I know I shall return.

If you wish to read more about Lugh, Balor and the legends of Tory Island, you might enjoy “Lugh na Bua – Lugh the Deliverer” by Sean O’Gaoithin and Cathal O’Searcaigh with beautiful illustrations by Sean Fitzgerald.

If you enjoyed this post you might also like:

The Wild Atlantic Way-Tory Island

Tory Island Walks

Derek Hill and Tory Island’s Artists

Tory Island and Saint Colm Cille





  1. I adore myths and legends and the Irish have some crackers. This is a gem and your pictures of this magical place are so beguiling. I must mention the sheep .. …. just because I love sheep 🐑

    Liked by 3 people

  2. Brigid, you lulled me into a false sense of security…I was admiring the landscape, thinking I don’t blame you for indulging in a spot of photography, smiling at your sheep companions and then…wow! The final of the legends- somehow I could picture Balor and Lugh and the drama, tragedy and violence. Great post as always! 😀❤️

    Liked by 3 people

    • Thank you Bernadette. The Irish have so many legends I have yet to explore. The last time I visited Tory there were no benches. They were such a welcome addition for sitting and admiring the view. Benches seem to be springing up everywhere. Donegal is attracting more and more walkers with the tourist initiative The Wild Atlantic Way. 🌼

      Liked by 1 person

  3. Dear Brigid this is a wonderful article.
    There is so much of the full mythology I didn’t know such as Lugh being Balor’s grandson. It was brilliant to finally see locations in the stories.
    This side of Tory Island is how I imagined it to look and without your other earlier posts showing the whole place in all its glory I would never have had this rounded view of such a magical and significant mythological place.
    You have done a wonderful and beautifully illustrated job.And I am sure I am not the only one who is indebted to you for this thrilling visit to a legendary, almost otherworldly island.

    Liked by 1 person

  4. I’ve really enjoyed reading your Tory series of posts – a wonderful mix of people when you wanted people and peace when you wanted to enjoy the scenery and atmosphere. I think all myths and legends are based on facts. Someone tells a story; others pass it on, usually with embellishments, and way down the line someone who built a brick wall becomes someone who built a great castle. Two people become a great army and so on. But it makes life so much more interesting.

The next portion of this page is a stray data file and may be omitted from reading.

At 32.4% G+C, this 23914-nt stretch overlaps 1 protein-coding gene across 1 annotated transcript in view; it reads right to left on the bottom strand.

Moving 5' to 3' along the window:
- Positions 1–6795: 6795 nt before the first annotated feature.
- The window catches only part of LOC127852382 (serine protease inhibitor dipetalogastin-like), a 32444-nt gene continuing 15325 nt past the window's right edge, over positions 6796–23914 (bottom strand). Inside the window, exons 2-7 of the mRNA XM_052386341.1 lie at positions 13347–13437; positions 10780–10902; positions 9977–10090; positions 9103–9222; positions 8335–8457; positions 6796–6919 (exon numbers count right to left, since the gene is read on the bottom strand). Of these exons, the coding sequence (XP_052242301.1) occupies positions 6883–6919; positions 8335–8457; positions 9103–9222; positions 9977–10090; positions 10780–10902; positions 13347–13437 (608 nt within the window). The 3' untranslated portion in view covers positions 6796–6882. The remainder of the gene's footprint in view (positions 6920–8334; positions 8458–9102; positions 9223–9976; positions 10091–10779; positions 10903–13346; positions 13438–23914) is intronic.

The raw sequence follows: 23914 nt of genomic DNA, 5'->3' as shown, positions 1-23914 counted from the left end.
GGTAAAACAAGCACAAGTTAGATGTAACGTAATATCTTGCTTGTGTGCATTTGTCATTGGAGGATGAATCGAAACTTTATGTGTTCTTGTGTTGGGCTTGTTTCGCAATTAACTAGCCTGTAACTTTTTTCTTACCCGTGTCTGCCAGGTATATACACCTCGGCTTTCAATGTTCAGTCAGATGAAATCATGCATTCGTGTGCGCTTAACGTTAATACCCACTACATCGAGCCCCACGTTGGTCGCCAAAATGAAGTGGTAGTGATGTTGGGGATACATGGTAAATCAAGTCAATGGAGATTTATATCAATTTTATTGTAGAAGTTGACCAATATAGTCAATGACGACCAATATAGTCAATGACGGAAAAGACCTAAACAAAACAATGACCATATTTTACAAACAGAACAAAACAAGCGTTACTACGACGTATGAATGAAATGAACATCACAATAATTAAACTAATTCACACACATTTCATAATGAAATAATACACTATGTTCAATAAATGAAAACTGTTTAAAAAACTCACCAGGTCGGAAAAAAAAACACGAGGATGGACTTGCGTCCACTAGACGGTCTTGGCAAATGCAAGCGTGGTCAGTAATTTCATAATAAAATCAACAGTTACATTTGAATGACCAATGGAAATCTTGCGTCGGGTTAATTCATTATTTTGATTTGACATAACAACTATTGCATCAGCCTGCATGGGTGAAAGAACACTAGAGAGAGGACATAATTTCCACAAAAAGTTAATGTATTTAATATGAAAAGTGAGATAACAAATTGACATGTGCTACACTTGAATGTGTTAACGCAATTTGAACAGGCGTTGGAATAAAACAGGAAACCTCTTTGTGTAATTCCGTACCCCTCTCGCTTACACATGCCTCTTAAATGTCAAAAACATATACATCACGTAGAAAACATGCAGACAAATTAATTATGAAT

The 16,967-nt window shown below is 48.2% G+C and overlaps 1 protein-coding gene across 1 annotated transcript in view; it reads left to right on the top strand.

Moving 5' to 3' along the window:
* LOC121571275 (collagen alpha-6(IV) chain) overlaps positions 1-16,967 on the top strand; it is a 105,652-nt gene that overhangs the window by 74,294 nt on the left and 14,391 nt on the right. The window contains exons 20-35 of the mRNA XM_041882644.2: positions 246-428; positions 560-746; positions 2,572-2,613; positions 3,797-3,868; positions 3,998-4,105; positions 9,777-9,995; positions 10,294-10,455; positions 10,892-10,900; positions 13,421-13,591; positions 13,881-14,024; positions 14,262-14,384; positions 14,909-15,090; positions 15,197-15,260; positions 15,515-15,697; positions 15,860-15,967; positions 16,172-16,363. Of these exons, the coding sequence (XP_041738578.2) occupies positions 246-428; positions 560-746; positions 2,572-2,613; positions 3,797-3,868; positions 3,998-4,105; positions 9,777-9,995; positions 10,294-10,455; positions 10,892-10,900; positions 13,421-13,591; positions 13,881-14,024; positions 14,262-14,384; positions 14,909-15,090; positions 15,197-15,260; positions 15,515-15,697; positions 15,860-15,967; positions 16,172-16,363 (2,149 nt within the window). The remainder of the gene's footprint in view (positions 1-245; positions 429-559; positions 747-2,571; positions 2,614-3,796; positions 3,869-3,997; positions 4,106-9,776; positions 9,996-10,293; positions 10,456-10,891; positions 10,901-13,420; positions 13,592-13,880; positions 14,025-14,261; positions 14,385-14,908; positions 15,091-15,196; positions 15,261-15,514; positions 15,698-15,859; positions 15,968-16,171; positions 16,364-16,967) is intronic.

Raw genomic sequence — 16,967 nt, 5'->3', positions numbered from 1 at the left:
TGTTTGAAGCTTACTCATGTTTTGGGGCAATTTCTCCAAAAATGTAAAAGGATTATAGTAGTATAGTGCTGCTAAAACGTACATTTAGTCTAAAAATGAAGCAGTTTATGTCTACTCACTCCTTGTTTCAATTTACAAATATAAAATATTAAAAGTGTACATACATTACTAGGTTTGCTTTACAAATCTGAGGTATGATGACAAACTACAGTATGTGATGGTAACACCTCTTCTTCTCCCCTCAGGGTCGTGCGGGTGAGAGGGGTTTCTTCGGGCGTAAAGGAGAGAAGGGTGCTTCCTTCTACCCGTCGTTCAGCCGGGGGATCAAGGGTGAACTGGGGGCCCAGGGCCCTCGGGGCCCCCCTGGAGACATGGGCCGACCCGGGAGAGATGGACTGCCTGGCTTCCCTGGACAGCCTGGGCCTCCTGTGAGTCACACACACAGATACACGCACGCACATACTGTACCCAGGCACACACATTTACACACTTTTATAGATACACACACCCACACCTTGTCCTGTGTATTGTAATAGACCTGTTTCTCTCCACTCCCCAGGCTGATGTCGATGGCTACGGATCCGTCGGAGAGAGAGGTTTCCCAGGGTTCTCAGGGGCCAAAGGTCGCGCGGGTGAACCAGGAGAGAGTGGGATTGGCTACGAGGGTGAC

Liked by 1 person

  5. Such a windswept – some might say “desolate” landscape. However, the more photos you shared, the more compelling they became, incorporating sea, sky, rocks, and architecture into the landscape – and knowing the underlying mythology of the land pushed it over the top. Thank you for sharing this series.
    (Madelyn Griffith-Haynie – ADDandSoMuchMORE dot com)
    ADD/EFD Coach Training Field founder; ADD Coaching co-founder
    “It takes a village to educate a world!”

    Liked by 1 person

  6. so culture rich and the red bench was a cool shot –
    also – read some of the comments and “I have a sheep brooch and sheep earrings”
    well my mother’s friend Susan used to collect sheep – stuffed animals and a few kitchen things and i have to say – they have a joyful impact – sweetness I say!

    Liked by 1 person

  7. I felt like I was revisiting a place I have never been before. My sister travels to Ireland every other year and she has sent me copies of the photos she takes there. Yours are almost like copies of hers, hitting all of the interesting sites — including the sheep! I’m in the process at the moment of making her a memory quilt with some of her Ireland photos that I printed out on cloth worked into the quilt. Lovely post! 😇💖

    Liked by 1 person

  8. Yikes, Balor sounds like an arse! And a very angry one, beheading Cian and throwing the triplets into the ocean. Interesting that Lugh survived and that the story veers off from there with different outcomes. You’ve got great photos, even of An Eochair Mor despite missing Tor More because of vertigo (I’d probably have felt the same at that point!) Fascinating historical insights in your post and I love the photos!
    Caz xx

    Liked by 1 person

  9. Brigid, what stunning photos and you were walking the entire length of it as well. So beautiful is the Irish coast and so romantic. I can imagine what it was like so long ago. Thank you for sharing. Just beautiful.

    Liked by 1 person